This also impacts pathos because if high school prospects knew exactly what they were getting into then that could make them rethink about playing division 1 college basketball or football. Once they get to that pointand the experience what it’s really like then they will feel like they should be getting something out of what they are doing for there university. Then, once they’re done with college sports and if they don’t go pro and get a job, it’s going to feel like they’re back on the same schedule as they were when they were playing sports.

Throughout the article Edelman does a good job of supporting his claim that college athletes are being treated more like employees and should be getting paid. He always kept the same tone throughout the article which is good for readers. He never steers away from his topic, he always is supporting his facts with even more information. Edelman did a pretty good job of convincing me that college athletes are being treated more like employees and should be paid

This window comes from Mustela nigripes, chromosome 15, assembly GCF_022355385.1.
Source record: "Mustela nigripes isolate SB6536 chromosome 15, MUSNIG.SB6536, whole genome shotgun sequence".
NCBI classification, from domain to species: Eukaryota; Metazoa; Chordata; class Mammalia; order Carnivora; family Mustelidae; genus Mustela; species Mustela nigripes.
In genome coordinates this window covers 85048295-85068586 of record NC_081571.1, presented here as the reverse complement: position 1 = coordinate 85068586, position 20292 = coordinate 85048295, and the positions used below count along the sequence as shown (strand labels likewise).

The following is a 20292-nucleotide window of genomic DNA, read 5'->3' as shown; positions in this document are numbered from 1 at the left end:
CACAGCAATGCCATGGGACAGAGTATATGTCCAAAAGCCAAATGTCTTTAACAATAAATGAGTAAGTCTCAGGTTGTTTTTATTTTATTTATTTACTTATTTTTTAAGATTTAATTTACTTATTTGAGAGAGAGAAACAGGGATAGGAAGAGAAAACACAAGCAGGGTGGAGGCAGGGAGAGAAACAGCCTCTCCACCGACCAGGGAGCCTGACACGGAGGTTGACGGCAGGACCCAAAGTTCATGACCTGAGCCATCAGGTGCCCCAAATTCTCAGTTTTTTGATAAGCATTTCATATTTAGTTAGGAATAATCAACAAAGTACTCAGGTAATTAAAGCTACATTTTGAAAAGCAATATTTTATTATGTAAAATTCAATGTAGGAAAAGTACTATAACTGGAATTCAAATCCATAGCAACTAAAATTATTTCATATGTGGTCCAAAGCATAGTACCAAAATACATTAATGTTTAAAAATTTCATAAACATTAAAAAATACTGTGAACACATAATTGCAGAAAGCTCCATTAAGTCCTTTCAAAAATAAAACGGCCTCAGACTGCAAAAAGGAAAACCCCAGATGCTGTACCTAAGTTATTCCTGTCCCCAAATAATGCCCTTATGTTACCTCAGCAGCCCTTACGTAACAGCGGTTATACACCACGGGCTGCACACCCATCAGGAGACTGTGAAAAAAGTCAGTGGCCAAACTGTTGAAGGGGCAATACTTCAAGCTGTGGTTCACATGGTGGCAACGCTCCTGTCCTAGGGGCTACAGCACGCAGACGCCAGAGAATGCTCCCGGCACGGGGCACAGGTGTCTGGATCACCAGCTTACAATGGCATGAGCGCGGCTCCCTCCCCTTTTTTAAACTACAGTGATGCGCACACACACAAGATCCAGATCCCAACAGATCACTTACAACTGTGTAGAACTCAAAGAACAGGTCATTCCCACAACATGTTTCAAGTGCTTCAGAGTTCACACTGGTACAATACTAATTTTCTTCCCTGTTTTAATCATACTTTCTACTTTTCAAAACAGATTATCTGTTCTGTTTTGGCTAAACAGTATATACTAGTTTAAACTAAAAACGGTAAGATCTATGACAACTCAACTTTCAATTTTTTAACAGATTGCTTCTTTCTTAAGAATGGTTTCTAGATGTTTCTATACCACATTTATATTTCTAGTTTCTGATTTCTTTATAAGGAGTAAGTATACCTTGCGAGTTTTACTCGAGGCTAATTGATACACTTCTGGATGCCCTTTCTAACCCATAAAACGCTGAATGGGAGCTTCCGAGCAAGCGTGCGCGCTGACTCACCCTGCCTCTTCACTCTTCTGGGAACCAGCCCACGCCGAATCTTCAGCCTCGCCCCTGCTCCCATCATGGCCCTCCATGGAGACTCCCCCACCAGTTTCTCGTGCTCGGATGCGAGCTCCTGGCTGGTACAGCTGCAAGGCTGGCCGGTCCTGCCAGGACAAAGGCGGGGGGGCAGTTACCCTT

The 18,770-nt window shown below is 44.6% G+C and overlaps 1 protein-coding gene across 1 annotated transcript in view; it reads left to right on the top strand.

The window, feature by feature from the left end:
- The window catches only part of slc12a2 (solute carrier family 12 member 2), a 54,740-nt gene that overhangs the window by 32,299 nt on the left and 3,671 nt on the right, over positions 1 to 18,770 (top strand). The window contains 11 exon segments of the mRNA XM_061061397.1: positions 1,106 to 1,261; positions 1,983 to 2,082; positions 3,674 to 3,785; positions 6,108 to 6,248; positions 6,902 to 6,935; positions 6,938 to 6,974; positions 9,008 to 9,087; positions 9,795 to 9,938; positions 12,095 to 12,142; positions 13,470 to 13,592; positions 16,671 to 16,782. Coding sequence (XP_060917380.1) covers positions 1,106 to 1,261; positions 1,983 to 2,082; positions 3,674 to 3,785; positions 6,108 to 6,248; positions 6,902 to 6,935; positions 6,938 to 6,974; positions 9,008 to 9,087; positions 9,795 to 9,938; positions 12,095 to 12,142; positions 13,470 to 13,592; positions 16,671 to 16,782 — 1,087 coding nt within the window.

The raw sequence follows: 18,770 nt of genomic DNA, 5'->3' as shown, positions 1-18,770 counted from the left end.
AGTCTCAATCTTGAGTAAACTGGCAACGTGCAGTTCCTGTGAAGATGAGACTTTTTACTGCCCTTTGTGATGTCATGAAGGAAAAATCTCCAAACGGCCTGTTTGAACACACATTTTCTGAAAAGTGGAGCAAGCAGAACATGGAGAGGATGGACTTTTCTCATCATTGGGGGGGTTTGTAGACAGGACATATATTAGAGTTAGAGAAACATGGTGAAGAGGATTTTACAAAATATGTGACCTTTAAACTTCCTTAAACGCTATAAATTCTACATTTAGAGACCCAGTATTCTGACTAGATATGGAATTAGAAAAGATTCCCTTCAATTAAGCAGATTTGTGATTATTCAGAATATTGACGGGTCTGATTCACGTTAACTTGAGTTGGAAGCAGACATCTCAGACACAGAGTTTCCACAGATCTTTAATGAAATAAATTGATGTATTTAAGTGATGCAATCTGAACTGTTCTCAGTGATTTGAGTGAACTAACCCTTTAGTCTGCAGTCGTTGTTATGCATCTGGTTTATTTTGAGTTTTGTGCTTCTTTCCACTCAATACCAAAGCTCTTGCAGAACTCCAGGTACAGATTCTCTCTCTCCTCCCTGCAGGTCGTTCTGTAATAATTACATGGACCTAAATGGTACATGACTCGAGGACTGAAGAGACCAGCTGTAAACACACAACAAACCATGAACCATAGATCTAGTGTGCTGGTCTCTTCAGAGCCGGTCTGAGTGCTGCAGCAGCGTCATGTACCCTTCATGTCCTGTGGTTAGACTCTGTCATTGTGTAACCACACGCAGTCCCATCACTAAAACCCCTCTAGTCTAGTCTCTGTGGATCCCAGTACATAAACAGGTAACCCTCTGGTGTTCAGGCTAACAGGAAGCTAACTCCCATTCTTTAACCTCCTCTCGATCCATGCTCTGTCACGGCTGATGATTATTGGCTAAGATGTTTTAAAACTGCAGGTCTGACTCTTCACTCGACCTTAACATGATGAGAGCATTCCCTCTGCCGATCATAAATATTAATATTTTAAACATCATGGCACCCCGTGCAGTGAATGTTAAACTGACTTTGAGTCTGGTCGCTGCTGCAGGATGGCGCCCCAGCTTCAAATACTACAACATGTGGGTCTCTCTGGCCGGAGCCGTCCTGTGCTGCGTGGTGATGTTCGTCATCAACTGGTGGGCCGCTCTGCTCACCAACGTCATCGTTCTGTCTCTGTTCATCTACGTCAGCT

Cite this paper

College Athletes Want Money. (2021, Sep 17). Retrieved from https://samploon.com/college-athletes-want-money/